Film Review: “The Dying of the Light” — Cinema’s Fading Glory

While there are some folks younger than 30 who are eagerly learning this dying art, most of the projectionists are what we could sadly call a dying breed.

The Dying of the Light, directed by Peter Flynn. At Coolidge Corner Theatre, Brookline, MA.

Dorman Bermingham

Dorman Bermingham, one of only two female projectionists profiled in the documentary “The Dying of the Light.” Photo: courtesy of Peter Flynn.

By Peg Aloi

When’s the last time you saw a film projected in 35mm? Unless you live in a city (like Boston) where there’s an audience clamoring for the experience, the likely answer is probably “it’s been a while.” Most theatres, including drive-ins, converted to digital projection by 2014. Indeed, most filmgoers probably would not know the difference between a 35mm projection and a digital projection. So does it even matter? Peter Flynn’s stunning new documentary explores that very question.

The Dying of the Light (which begins a week-long run at the Coolidge Corner Theatre today) provides some fascinating history of the art and science of film projection, mostly courtesy of David Kornfeld, the Head Projectionist at the Somerville Theatre (one of several Boston area theatres, along with the Brattle, the Harvard Film Archive, and the Coolidge Corner that makes it a point to show 35mm prints). A number of local New England projectionists are interviewed, as well as folks working in upstate New York, Detroit, and farther afield.

While there are some folks younger than 30 who are eagerly learning this dying art, most of the projectionists are what we could sadly call a dying breed. Their skills are not learned in film school or from books, but from other projectionists (Jack Theakston of the Capitol Theatre in Rome, NY points out his own projecting career comprises a legacy of a hundred years of experience, from his early teachers to his fifty years of work). They learn to splice film and fix equipment using what is at hand, including safety pins, paper clips, and tape. They’re responsible for making sure your movie experience is a smooth and glitch-free one. And the likelihood their occupation will still exist a decade from now is slim to none.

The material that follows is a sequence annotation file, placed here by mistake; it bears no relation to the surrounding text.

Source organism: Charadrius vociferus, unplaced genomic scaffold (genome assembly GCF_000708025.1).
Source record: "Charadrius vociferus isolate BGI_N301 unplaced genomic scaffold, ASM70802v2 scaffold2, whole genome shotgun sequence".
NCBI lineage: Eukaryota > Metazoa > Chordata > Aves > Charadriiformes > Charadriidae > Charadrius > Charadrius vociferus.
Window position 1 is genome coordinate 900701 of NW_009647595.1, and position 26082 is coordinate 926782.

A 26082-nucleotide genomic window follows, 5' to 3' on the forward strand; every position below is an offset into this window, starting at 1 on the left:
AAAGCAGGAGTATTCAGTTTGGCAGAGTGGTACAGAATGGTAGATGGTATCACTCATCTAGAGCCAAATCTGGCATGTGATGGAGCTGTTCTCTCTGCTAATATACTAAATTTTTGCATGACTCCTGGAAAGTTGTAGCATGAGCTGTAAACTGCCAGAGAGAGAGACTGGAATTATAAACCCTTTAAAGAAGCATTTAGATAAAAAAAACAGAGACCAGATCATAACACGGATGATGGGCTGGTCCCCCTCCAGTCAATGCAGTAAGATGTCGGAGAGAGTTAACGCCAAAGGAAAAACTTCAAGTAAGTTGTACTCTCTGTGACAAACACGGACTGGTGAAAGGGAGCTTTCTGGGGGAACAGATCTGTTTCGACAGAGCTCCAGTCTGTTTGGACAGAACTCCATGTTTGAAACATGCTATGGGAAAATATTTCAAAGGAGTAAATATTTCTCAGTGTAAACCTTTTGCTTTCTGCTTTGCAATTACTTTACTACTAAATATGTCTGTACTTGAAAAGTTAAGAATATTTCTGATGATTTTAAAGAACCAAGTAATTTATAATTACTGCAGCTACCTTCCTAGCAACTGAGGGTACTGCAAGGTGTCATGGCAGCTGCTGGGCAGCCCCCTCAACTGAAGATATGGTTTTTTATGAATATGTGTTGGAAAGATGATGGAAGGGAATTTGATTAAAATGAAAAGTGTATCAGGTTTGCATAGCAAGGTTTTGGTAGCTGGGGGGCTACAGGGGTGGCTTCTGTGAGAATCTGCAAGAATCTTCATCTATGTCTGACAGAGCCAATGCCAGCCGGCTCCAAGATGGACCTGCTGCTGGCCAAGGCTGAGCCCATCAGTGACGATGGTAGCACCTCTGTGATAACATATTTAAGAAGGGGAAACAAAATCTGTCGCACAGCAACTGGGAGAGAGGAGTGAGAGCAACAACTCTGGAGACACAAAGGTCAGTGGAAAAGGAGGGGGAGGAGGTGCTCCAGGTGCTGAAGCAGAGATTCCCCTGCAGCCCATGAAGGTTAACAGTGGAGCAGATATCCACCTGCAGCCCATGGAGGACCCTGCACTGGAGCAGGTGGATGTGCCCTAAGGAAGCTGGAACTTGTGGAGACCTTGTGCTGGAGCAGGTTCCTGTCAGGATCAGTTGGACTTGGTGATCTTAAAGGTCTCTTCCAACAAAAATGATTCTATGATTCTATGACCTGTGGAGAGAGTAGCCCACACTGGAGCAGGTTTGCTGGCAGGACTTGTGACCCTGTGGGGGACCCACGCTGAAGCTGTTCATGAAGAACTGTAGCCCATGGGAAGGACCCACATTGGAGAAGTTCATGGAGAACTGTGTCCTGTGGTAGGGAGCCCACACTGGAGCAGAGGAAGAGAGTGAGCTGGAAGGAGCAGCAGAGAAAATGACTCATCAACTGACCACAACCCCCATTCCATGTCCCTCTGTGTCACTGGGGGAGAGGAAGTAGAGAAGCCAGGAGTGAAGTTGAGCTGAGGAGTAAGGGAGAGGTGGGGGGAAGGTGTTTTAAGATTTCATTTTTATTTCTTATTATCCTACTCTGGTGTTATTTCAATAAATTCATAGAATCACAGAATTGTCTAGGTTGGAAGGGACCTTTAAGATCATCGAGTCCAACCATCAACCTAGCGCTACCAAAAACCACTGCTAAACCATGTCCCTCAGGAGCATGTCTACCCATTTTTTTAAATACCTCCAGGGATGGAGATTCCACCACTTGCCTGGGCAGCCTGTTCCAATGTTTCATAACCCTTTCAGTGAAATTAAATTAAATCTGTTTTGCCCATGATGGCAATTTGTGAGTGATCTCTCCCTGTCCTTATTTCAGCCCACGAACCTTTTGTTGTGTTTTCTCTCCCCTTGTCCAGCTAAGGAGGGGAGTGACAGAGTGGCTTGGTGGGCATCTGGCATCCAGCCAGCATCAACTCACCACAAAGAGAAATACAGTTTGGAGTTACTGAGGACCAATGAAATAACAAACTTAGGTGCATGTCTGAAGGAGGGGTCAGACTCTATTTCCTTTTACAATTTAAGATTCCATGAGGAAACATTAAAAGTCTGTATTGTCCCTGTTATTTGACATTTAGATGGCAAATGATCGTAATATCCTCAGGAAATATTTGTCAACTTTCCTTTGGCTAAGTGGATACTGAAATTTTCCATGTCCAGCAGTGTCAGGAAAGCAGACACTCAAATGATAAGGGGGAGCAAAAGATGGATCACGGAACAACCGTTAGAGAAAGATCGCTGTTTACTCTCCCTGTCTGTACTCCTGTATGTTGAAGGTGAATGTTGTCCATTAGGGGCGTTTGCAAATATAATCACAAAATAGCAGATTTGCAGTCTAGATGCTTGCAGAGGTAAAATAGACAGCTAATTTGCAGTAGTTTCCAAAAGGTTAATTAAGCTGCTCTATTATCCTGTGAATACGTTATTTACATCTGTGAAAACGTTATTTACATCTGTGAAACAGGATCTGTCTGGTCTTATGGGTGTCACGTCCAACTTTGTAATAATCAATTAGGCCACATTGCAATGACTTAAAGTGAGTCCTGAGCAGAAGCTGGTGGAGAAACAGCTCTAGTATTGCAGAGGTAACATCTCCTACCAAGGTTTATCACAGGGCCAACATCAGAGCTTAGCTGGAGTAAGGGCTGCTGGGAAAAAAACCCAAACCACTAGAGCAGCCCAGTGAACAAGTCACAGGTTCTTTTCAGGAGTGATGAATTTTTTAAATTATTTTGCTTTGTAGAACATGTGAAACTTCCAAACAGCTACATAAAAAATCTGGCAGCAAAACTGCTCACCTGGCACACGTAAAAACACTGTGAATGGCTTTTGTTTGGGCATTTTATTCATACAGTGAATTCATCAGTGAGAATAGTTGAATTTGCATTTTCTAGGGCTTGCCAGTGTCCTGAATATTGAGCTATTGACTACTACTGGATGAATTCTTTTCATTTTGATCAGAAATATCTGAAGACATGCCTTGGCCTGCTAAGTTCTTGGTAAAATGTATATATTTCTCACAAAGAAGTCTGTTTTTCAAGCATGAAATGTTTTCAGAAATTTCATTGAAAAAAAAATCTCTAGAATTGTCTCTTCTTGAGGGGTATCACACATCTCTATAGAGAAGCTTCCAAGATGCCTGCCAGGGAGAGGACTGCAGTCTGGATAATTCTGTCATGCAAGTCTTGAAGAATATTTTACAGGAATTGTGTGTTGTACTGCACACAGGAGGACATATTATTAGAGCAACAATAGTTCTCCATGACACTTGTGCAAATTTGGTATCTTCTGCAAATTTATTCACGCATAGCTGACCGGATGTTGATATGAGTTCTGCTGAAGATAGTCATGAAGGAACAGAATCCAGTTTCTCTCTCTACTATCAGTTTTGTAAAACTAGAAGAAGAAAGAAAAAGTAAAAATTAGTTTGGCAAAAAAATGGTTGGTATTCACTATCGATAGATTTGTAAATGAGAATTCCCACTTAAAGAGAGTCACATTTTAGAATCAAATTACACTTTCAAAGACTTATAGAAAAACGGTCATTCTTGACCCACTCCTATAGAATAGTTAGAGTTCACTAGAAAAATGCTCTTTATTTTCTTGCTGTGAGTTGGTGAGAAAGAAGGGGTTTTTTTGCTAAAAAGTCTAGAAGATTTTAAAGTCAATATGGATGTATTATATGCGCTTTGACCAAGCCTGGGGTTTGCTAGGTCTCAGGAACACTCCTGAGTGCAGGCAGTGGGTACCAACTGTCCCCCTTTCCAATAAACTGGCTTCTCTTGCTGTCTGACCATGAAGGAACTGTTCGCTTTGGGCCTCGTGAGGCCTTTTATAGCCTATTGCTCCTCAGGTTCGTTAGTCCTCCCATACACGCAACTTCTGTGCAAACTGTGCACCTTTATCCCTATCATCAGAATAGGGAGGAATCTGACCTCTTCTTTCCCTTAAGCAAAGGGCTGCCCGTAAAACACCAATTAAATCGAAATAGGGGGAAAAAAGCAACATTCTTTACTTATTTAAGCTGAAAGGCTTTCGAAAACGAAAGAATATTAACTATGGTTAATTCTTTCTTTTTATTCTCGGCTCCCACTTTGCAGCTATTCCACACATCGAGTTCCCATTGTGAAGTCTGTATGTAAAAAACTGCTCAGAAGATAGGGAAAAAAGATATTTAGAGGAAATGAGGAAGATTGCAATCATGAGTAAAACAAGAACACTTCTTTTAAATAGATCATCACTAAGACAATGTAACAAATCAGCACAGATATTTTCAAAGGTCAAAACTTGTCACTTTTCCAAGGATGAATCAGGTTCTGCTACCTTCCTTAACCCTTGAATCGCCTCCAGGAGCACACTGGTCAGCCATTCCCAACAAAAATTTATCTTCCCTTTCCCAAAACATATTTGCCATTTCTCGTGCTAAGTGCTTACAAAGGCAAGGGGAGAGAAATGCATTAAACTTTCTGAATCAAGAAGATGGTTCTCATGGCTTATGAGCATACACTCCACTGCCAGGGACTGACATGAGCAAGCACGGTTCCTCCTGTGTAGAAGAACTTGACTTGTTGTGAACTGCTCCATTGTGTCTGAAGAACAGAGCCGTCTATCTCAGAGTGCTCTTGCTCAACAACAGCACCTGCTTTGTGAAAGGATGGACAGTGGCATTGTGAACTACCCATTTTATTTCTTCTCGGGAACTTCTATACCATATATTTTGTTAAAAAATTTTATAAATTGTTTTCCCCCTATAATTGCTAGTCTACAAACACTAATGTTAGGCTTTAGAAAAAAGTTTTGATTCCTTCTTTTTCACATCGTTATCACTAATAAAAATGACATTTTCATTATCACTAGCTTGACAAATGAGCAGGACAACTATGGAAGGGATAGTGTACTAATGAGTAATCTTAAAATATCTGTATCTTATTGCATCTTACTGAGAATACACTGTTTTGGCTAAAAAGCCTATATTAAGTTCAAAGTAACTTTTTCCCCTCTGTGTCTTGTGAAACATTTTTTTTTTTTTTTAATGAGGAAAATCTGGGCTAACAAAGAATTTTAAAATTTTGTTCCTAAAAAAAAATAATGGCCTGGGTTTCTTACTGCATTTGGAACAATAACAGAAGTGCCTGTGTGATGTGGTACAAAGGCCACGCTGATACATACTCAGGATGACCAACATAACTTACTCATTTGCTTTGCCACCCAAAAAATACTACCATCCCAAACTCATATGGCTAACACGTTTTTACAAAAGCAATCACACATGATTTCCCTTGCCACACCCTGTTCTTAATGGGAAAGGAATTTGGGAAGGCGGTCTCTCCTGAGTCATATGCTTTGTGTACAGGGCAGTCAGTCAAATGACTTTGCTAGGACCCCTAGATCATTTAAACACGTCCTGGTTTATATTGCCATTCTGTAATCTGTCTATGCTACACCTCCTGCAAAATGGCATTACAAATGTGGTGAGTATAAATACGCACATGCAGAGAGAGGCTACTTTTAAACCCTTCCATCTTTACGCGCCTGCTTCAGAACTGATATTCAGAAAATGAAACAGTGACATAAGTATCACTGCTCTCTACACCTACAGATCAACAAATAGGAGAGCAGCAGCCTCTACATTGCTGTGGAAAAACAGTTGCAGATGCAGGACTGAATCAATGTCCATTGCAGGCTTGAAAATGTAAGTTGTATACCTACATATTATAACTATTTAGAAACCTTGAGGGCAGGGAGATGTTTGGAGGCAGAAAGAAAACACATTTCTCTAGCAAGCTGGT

If that sounds dire, Flynn wants us to know what is being lost and what is truly at stake. It’s a vocation but also a way of life that is crumbling away, as sure as the gorgeous arthouse theatres that sit vacant, abandoned and succumbing to decay in places like Detroit (whose grandiose Michigan Theatre built in French Renaissance style in 1925 is a dim shell of what it once was, and is currently being used as a parking garage). Soon enough people will have to travel long distances to experience what was once commonplace throughout America.

Just as many cities seem to prefer pumping money into new construction instead of restoring old buildings, the motion picture industry is more interested in profits from concessions than sharing the visual experience of film with its audiences. Most major releases are no longer available on film and so over the last few years many independent theatres were forced to convert to digital or perish (and many did). Some theatres resorted to crowd-funding to make the change (like the Salem Cinema). No special training is needed to run these digital systems; and the film’s portrayal of the intricate knowledge and experience of these projectionists makes them seem a sort of throwback to a more engaged and more glamorous time.

Yet their stories and recollections don’t always hint at glamour; long hours in cramped, smelly booths, fire hazards, apprenticeships at whatever theatres would have them, including grimy porn palaces (Dorman Bermingham, one of only two female projectionists profiled, fondly recalls her salad days learning to project with porn, and compares the physicality of working the projector and handling the film to sex).

Flynn’s film is digital in format: somewhat ironic, perhaps, given his subject matter, but the visual beauty of the photography here is a fitting homage to the level of artistic quality many cinema aficionados crave: quality that is now harder and harder to access, as convenience overtakes visual purity as the main concern of exhibition houses. The play of light and dark is a constant theme: within the dusty, mysterious booths we meet an assortment of unusual, dedicated folks who spend half their lives in the dark. But when they talk about their work, its beauty, its energy, its rhythms and precision, their eyes glimmer with something like starlight.

Peg Aloi is a former film critic for The Boston Phoenix. She has taught film studies for a number of years at Emerson College and is currently teaching media studies at SUNY New Paltz. Her reviews have appeared in Art New England and Cinefantastique Online, and she writes a media blog for called The Witching Hour.

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